Matt Hartley of the Globe and Mail was first in line to sit down with the new General Manager of MySpace Canada and had a chance to chat about it’s ongoing battle with Facebook for members and ad dollars.
Fresh from a stint at CanWest, Dave Stevens joins a social network in flux. Although MySpace still lays claim to the crown as the world’s largest online social network (with nearly 120 million users) it is ceding ground to rival Facebook and losing the battle for new members in key international markets – including Canada.
Even more alarming for MySpace was the revelation that in April, Facebook’s unique monthly visitors equalled MySpace’s totals for the first time, with each site drawing about 115 million uniques.
MySpace is the sixth most visited website in the world, according to data compiled by Web tracker Alexa Internet Inc., and the bulk of its users reside in the U.S. – still the biggest market for online advertising dollars – where it has twice the footprint of Facebook. However, it has trailed Facebook in signing up new members in international markets and is ramping up efforts to draw in users in Korea, India and China.
In Canada, MySpace doesn’t crack the Top 10 most visited websites. With so many Canadians embracing social networking – Facebook has more than 13 million Canadian users, compared with about four million for MySpace – Canada represents a potential gold mine of advertising dollars if Mr. Stevens and his team can get them to ditch the F-word and come to MySpace. Online advertising spending in Canada surged past $1.2-billion in 2007, according to a recent Interactive Advertising Bureau of Canada report.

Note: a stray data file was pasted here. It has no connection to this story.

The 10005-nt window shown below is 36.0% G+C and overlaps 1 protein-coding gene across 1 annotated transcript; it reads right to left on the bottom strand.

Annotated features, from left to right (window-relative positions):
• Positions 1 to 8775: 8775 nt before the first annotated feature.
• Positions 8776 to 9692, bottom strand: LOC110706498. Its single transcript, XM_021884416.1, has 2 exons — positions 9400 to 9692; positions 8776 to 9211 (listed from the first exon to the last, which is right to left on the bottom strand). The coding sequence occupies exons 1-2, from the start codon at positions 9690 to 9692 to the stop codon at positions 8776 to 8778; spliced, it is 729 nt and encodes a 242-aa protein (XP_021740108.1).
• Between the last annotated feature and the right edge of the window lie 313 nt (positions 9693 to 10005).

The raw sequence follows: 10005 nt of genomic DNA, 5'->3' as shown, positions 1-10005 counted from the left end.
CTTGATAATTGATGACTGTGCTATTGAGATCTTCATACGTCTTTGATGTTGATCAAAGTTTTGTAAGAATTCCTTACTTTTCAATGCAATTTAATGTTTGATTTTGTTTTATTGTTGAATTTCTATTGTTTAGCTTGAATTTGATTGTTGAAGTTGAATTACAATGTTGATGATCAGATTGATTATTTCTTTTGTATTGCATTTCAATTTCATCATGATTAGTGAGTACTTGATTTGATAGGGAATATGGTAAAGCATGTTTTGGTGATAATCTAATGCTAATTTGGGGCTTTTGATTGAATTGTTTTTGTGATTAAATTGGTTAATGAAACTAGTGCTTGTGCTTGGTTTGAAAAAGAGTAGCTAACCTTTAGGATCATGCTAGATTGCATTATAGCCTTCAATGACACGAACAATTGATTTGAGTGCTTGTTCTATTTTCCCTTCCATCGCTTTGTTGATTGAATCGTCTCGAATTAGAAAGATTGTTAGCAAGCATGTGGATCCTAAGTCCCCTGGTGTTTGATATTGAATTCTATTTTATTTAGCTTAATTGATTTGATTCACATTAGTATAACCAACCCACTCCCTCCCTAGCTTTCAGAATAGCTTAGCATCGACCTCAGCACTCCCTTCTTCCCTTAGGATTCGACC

It sounds like the plan for MySpace is to move to more of a portal-based model which will allow them to attract new advertising dollars. One of the ways MySpace is expanding its ad offerings is through the use of takeovers – which allow marketers to create a themed main page for MySpace, complete with video ads and games. Likely a path that Facebook won’t ever take as they continue to move in the opposite direction and clean up their overall design.
Stevens called Canada a priority for MySpace International – “The surge of Facebook has taken over some of the buzz from social networking, but I don’t see that lasting long. … Canadians just need to be further educated about MySpace, and we’re in the process of doing that.“